Geography is the subject which holds the key to our future.

Michael Palin.


A high-quality Geography curriculum, fulfilling the requirements of the National Curriculum for Geography, and using Cornerstones, will inspire in pupils a curiosity and fascination about the world and its people that will remain with them for the rest of their lives. Teaching should equip pupils with knowledge about diverse places, people, resources and natural and human environments, together with a deep understanding of the Earth’s key physical and human processes.


We are committed to providing children with opportunities to investigate and make enquiries about their local area of Padstow so they can develop a real sense of who they are, their heritage and what makes their local area unique and special. As pupils progress, their growing knowledge about the world should help them to deepen their understanding of the interaction between physical and human processes, and of the formation and use of landscapes and environments.


Geographical knowledge provides the tools and approaches that explain how the Earth’s features at different scales are shaped, interconnected and change over time.



Our curriculum for geography aims to ensure that all pupils:

• develop contextual knowledge of the location of places, seas and oceans, including their defining physical and human characteristics

• understand the processes that give rise to key physical and human geographical features of the world, how these are interdependent and how they bring about spatial variation and change over time

• are competent in the geographical skills needed to: collect, analyse and communicate with a range of data gathered through experiences of fieldwork that deepen their understanding of geographical processes • interpret a range of sources of geographical information, including maps, diagrams, globes, aerial photographs and Geographical Information Systems (GIS)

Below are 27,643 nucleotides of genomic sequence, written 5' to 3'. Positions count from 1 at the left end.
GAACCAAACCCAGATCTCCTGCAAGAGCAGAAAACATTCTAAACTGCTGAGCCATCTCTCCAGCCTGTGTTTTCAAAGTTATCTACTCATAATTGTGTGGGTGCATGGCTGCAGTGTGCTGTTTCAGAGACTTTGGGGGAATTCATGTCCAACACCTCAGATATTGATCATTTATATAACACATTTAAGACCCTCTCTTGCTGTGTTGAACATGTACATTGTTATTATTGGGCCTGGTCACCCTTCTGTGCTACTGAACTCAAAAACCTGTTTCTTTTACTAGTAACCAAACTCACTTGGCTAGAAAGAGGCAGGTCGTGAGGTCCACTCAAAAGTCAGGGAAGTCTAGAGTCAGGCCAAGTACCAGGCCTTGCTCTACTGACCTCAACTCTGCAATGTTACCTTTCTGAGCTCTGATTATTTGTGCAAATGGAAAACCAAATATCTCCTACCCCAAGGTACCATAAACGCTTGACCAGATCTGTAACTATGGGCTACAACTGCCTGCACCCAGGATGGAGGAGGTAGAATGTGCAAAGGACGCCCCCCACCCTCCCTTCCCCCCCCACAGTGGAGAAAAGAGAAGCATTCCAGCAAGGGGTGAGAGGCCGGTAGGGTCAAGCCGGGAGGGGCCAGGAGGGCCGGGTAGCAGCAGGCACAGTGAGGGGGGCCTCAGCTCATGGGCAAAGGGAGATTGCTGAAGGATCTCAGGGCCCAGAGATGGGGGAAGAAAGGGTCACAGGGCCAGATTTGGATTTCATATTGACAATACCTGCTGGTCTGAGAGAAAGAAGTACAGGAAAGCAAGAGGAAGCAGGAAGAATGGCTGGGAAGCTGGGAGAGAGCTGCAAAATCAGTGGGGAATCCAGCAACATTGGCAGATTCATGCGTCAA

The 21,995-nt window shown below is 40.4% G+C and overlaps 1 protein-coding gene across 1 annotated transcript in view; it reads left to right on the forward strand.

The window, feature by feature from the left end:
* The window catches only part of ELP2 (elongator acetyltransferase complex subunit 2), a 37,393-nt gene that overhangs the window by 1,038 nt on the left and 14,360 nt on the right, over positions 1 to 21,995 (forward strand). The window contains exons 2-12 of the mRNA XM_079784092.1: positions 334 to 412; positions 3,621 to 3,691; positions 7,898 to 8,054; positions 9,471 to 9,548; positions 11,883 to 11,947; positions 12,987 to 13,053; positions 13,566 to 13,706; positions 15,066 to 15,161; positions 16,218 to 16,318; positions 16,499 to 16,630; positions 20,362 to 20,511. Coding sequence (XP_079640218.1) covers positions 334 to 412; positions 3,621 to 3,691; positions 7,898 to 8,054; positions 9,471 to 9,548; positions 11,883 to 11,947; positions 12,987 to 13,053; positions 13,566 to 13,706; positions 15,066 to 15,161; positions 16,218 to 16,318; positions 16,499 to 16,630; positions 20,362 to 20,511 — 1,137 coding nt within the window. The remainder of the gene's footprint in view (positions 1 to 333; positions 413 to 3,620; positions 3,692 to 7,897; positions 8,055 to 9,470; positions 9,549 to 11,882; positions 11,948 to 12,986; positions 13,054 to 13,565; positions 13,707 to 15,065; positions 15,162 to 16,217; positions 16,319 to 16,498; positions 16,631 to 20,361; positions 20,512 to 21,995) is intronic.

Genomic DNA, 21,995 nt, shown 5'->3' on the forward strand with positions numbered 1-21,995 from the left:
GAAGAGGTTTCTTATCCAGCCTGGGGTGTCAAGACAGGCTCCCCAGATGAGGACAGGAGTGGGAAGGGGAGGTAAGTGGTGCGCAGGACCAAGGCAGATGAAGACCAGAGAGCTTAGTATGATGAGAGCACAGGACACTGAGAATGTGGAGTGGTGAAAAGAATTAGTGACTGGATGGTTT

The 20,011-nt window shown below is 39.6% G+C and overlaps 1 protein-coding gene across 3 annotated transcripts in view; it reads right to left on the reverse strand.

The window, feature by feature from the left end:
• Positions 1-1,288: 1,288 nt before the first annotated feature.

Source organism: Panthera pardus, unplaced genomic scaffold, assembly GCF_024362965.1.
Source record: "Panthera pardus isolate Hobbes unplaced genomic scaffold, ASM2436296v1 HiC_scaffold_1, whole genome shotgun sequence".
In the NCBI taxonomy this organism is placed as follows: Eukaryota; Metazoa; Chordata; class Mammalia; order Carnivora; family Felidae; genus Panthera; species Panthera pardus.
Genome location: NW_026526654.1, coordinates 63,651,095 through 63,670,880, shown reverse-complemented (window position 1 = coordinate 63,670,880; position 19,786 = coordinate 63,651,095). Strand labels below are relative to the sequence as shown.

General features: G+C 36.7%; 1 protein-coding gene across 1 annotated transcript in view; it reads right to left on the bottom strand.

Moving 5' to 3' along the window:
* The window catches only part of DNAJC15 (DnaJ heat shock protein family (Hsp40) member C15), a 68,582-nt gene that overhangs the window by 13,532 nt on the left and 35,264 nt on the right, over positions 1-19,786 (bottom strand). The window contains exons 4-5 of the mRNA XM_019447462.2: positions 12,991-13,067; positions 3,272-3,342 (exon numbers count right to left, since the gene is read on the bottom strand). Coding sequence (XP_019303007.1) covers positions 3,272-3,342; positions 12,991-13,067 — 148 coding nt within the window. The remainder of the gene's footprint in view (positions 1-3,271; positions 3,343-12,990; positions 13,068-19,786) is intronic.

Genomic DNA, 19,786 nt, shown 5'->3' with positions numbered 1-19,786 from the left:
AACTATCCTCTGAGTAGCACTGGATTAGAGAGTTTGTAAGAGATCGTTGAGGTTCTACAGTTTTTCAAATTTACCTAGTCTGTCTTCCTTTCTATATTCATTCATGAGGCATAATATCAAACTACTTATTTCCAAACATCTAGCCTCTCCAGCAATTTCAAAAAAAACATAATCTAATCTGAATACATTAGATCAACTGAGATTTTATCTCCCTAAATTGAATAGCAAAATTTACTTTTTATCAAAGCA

• communicate geographical information in a variety of ways, including through maps and writing at length.

• Develop fluency in geographical enquiry and the ability to apply questioning skills, as well as effective presentation techniques.

• Gaining knowledge and skills, not just through experiences in the classroom, but also with the use of fieldwork and educational visits.


Padstow School uses the Cornerstone’s curriculum because the geography projects are well sequenced and provide a coherent subject scheme that develops children’s geographical knowledge, skills and subject disciplines. Geographical locations are not specified in the National Curriculum, so the projects have been chosen to provide a broad and diverse understanding of the world.  Throughout the geography scheme, there is complete coverage of all National Curriculum programmes of study.

Where there are opportunities for making meaningful connections with other projects, geography projects are sequenced accordingly. For example, children revisit the geography of settlements in the history project School Days after studying types of settlements in the geography project Bright Lights, Big City. All geography projects are taught in the autumn and spring terms, with opportunities for schools to revisit less secure concepts in the summer term.

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